Is a challenge-response system which is used to determine if the access to a web site is coming from a computer or a human being.
The term "CAPTCHA" was coined in 2000 by Luis von Ahn, Manuel Blum Nicholas J. Hopper (all of Carnegie Mellon University), and John Langford (then of IBM). It is a contrived acronym for "Completely Automated Public Turing test to tell Computers and Humans Apart". The term was attempted to be trademarked by Carnegie Mellon University, however the trademark application was abandoned on April 21st, 2008.
Unfortunately, the CAPTCHA tool was broken by companies desiring to exploit sites using the tools. One of the most famous exploits of CAPTCHA was the compromise of ticketmaster selling tickets to Hannah Montanna concerts.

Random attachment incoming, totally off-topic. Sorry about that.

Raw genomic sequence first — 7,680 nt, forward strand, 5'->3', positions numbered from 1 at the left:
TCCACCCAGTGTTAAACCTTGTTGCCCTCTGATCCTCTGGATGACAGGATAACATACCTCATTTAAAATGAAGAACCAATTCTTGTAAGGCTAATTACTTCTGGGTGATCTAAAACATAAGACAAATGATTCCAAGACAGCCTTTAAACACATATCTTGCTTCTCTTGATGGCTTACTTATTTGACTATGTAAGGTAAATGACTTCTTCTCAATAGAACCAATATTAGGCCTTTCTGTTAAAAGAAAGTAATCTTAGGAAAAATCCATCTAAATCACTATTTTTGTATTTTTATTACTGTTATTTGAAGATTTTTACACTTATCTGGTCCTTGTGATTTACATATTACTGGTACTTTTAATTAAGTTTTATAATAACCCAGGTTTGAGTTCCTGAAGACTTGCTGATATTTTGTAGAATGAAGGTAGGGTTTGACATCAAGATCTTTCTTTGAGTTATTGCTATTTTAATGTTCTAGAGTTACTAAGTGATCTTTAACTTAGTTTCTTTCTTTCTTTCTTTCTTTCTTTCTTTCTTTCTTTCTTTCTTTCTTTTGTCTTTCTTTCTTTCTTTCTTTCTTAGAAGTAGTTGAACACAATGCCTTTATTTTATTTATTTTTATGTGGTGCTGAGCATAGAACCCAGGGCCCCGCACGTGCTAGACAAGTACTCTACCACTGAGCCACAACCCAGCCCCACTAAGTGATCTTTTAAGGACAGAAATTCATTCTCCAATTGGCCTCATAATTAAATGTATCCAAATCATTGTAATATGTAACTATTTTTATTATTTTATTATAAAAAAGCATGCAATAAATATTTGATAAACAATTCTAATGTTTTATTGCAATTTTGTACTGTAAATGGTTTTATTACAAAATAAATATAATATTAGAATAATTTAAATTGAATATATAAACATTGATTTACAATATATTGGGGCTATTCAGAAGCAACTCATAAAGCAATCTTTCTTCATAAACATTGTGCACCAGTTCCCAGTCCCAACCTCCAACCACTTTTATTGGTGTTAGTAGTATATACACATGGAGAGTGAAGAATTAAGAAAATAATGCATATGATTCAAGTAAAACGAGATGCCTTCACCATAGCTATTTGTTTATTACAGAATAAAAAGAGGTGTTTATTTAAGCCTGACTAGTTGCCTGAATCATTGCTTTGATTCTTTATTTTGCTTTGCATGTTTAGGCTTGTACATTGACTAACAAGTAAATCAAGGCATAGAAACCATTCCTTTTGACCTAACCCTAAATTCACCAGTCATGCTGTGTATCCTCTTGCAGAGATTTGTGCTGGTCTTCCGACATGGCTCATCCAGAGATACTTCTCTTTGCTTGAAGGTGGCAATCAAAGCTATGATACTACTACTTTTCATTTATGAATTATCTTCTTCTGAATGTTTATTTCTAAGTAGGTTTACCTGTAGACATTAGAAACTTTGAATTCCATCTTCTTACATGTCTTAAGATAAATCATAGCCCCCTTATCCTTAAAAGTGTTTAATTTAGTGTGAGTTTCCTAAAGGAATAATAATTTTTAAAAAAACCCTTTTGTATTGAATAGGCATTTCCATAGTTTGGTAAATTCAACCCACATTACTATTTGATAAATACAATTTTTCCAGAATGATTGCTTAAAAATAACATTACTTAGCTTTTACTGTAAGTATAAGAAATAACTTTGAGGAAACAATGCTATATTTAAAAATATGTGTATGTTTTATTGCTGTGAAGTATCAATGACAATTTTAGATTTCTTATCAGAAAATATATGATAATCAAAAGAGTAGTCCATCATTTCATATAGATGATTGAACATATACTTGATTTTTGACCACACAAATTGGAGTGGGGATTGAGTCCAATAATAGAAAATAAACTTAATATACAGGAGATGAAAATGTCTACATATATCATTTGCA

The circumvention of CAPTCHAs may violate the anti-circumvention clause of the Digital Millennium Copyright Act (DMCA) in the United States. In 2007, Ticketmaster sued software maker RMG Technologies for its product which circumvented the ticket seller's CAPTCHAs on the basis that it violates the anti-circumvention clause of the DMCA. In October 2007, an injunction was issued stating that Ticketmaster would likely succeed in making its case. In June 2008, Ticketmaster filed for Default Judgment against RMG. The Court granted Ticketmaster the Default and entered an $18.2M judgment in favor of Ticketmaster.